Whatever their stated purpose, strikes by 300,000 black miners against South Africa's gold and coal mines are one more probe of the question of how long force and oppression by the white minority can dominate the nation's black majority.
The strikes are an internal affair that do not lend themselves to the kinds of external pressures to abandon South Africa's system of apartheid that were represented by trade sanctions and withdrawal of investments from South Africa. But Americans should have no question about where their sympathies lie. The lonely heroics of the miners in withholding labor in the face of beatings are, in the end, more powerful weapons against apartheid than any amount of violence.
The government of President Pieter W. Botha and the black National Union of Mineworkers both pretend in public that the strike is just another round of wage disputes. But it is nothing more than pretense. Striking workers gather to sing freedom songs of the African National Congress, the leading force against apartheid in South Africa that has been banned by the government. For its part, the government lets it be known that the 10-year-old law permitting strikes by black unions needs tightening up.
If nothing else, the strike provides a vidid picture of the injustices that a system like apartheid promotes in South African society. Miners are demanding a 30% increase in pay, but it would take an increase of 300% to 500% to pull the wages of black miners up to the level that whites earn in the mines--mostly as supervisors and technicians.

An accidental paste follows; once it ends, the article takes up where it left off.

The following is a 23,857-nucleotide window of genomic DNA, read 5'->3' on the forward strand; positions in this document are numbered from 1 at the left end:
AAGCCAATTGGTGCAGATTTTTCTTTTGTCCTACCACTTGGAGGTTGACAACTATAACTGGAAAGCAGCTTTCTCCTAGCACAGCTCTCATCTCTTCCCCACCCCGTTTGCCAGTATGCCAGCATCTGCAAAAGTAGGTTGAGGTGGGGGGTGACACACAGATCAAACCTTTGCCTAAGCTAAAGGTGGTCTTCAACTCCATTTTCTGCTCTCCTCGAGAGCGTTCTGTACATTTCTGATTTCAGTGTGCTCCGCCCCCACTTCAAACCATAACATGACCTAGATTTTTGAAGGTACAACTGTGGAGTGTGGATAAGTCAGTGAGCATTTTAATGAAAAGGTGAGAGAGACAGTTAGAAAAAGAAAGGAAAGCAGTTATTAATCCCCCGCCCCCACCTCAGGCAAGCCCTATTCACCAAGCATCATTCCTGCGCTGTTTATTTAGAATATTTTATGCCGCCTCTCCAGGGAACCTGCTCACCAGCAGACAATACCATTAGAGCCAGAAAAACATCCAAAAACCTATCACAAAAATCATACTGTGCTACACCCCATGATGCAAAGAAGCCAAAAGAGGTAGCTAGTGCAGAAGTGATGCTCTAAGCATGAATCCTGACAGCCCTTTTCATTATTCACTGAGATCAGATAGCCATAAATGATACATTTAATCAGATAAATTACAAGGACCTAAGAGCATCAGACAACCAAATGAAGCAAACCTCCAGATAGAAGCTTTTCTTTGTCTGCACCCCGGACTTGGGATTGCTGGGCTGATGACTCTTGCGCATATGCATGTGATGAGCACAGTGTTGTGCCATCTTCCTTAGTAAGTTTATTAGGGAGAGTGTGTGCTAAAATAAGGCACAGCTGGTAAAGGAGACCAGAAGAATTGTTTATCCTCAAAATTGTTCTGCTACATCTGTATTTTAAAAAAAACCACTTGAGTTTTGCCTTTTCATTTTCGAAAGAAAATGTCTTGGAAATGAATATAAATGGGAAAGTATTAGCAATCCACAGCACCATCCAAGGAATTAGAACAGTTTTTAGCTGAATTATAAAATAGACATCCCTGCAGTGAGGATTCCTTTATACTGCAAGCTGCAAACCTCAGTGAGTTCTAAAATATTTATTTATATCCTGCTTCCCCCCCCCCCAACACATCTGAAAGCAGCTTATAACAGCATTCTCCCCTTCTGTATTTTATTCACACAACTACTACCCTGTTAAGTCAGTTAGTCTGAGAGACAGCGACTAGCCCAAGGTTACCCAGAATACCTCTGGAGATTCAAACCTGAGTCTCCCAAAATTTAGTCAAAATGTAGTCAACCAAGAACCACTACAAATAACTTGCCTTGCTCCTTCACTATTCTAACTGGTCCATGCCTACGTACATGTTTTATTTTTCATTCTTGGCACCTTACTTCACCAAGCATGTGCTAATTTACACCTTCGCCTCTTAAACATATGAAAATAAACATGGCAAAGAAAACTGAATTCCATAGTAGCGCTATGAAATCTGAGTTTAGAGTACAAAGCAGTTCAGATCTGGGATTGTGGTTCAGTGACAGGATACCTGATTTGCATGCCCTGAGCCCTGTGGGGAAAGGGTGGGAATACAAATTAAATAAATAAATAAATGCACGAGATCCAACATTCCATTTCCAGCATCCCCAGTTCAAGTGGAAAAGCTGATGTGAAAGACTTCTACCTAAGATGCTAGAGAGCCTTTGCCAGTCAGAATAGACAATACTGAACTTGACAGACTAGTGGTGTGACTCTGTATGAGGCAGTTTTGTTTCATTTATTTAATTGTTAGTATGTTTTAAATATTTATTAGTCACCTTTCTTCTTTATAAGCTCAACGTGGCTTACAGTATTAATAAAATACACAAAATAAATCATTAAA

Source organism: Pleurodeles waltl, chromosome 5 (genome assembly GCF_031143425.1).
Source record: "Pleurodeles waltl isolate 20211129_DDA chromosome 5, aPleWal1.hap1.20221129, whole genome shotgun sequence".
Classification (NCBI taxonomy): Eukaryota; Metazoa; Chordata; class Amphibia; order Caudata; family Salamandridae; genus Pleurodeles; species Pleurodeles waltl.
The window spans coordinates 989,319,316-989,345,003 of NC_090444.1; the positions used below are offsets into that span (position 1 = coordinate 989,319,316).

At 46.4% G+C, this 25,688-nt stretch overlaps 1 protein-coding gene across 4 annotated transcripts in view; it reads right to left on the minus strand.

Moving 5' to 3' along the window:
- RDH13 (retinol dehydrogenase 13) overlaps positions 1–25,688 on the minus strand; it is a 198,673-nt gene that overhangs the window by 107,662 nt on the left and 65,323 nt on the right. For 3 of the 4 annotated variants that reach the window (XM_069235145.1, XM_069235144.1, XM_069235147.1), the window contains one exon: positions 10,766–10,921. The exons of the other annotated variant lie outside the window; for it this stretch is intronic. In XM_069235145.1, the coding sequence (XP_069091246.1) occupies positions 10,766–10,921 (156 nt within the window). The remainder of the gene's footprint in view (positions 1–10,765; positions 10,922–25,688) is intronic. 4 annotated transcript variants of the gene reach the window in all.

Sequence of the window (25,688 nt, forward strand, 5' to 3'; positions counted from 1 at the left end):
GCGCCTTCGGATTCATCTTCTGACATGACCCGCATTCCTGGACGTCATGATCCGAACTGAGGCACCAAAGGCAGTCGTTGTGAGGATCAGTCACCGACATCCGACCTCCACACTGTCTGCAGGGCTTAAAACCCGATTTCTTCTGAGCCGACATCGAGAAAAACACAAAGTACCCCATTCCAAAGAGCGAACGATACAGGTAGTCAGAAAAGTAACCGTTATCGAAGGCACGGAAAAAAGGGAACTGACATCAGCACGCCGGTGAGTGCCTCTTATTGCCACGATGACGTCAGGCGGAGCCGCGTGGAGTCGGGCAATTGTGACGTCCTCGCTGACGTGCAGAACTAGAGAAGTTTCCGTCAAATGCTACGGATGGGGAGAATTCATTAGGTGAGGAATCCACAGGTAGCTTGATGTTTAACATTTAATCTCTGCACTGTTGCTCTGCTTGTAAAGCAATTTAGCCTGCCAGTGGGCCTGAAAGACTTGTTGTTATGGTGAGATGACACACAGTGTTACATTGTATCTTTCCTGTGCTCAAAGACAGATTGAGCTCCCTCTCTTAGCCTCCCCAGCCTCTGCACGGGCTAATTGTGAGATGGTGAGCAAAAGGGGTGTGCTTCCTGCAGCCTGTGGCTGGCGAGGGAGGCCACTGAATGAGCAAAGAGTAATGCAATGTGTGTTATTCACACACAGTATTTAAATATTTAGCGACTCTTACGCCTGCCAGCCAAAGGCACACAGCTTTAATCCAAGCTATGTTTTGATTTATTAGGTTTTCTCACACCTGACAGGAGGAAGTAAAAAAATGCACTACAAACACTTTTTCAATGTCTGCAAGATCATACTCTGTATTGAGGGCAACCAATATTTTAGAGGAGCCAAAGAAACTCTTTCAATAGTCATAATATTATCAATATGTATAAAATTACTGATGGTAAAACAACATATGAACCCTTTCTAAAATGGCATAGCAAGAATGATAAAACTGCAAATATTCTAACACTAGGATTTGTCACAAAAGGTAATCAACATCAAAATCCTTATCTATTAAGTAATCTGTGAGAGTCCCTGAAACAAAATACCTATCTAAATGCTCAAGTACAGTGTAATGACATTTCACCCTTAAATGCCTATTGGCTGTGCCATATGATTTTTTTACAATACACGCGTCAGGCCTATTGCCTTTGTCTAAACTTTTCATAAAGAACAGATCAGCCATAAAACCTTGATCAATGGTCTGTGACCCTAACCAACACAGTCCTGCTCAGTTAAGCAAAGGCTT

Incredibly, being on strike and facing the tear gas and the rubber bullets of mine security forces and government police may be safer than working. About 800 black Africans died in mining accidents last year, but there are no such things as hazard pay or death benefits. Black miners get two weeks of vacation a year, compared with 30 days for the white mine workers. While they are working, the black miners live in dormitories--or hostels, as the South Africans call them--at the mines, far from the villages where the miners' families live.
Reports conflict on the number of strikers and the economic damage to the mine owners and the South African government. Some estimates put the cost to mine owners as high as $75 million as the strike entered its second week--enough to meet the union's economic demands for a year. The number of workers on strike could be as high as 340,000. In either event the strikes hurt not only the mine owners but also the South African government, which depends on gold for half its foreign currency. It is also impossible to know precisely how many acts of sabotage the union has carried out, and which of the claims of sabotage by miners and brutality by security guards are valid.
Company and union negotiators met on Monday for the first time since the walkouts began. They talked not about getting the miners back to work but about deploying security guards in ways that would avoid violence as much as possible.
The mine strikes are not make-or-break battles for South Africa. Union leaders talk of the strikes as a test of strength and will, but they insist that political implications will come years from now, if at all, and will depend on whether the unions can hold out this time long enough to improve their economic conditions and increase their power to bargain with the mine owners. They may be right. Still, other blacks in South Africa cannot but notice, and find at least some political encouragement in, the fact that earlier walkouts by the miners lasted only days and that this one is now in its second week with no end in sight.